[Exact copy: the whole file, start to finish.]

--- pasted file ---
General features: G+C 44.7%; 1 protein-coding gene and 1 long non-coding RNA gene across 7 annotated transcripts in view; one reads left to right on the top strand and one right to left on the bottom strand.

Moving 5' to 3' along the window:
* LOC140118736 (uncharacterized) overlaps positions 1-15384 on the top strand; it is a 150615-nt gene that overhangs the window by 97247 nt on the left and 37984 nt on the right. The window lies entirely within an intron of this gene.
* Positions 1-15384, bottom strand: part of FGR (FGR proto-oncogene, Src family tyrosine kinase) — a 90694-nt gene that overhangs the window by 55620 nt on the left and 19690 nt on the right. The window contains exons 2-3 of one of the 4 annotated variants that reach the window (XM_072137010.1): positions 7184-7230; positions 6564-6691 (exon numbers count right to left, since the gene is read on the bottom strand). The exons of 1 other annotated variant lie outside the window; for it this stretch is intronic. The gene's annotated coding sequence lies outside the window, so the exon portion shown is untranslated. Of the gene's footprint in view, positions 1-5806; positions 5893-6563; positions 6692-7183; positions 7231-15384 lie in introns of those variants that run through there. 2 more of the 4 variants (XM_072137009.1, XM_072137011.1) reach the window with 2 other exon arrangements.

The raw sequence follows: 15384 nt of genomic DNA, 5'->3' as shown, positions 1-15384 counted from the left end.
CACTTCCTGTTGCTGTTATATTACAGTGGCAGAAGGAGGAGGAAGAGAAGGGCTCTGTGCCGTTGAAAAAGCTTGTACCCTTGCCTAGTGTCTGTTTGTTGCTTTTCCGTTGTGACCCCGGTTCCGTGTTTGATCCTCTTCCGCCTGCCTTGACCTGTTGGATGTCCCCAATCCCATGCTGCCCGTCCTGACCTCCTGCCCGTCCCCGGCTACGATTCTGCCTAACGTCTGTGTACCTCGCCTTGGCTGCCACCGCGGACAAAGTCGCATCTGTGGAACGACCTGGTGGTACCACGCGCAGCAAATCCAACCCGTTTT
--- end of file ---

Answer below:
General features: G+C 44.7%; 1 protein-coding gene and 1 long non-coding RNA gene across 7 annotated transcripts in view; one reads left to right on the top strand and one right to left on the bottom strand.

Moving 5' to 3' along the window:
* LOC140118736 (uncharacterized) overlaps positions 1-15384 on the top strand; it is a 150615-nt gene that overhangs the window by 97247 nt on the left and 37984 nt on the right. The window lies entirely within an intron of this gene.
* Positions 1-15384, bottom strand: part of FGR (FGR proto-oncogene, Src family tyrosine kinase) — a 90694-nt gene that overhangs the window by 55620 nt on the left and 19690 nt on the right. The window contains exons 2-3 of one of the 4 annotated variants that reach the window (XM_072137010.1): positions 7184-7230; positions 6564-6691 (exon numbers count right to left, since the gene is read on the bottom strand). The exons of 1 other annotated variant lie outside the window; for it this stretch is intronic. The gene's annotated coding sequence lies outside the window, so the exon portion shown is untranslated. Of the gene's footprint in view, positions 1-5806; positions 5893-6563; positions 6692-7183; positions 7231-15384 lie in introns of those variants that run through there. 2 more of the 4 variants (XM_072137009.1, XM_072137011.1) reach the window with 2 other exon arrangements.

The raw sequence follows: 15384 nt of genomic DNA, 5'->3' as shown, positions 1-15384 counted from the left end.
CACTTCCTGTTGCTGTTATATTACAGTGGCAGAAGGAGGAGGAAGAGAAGGGCTCTGTGCCGTTGAAAAAGCTTGTACCCTTGCCTAGTGTCTGTTTGTTGCTTTTCCGTTGTGACCCCGGTTCCGTGTTTGATCCTCTTCCGCCTGCCTTGACCTGTTGGATGTCCCCAATCCCATGCTGCCCGTCCTGACCTCCTGCCCGTCCCCGGCTACGATTCTGCCTAACGTCTGTGTACCTCGCCTTGGCTGCCACCGCGGACAAAGTCGCATCTGTGGAACGACCTGGTGGTACCACGCGCAGCAAATCCAACCCGTTTT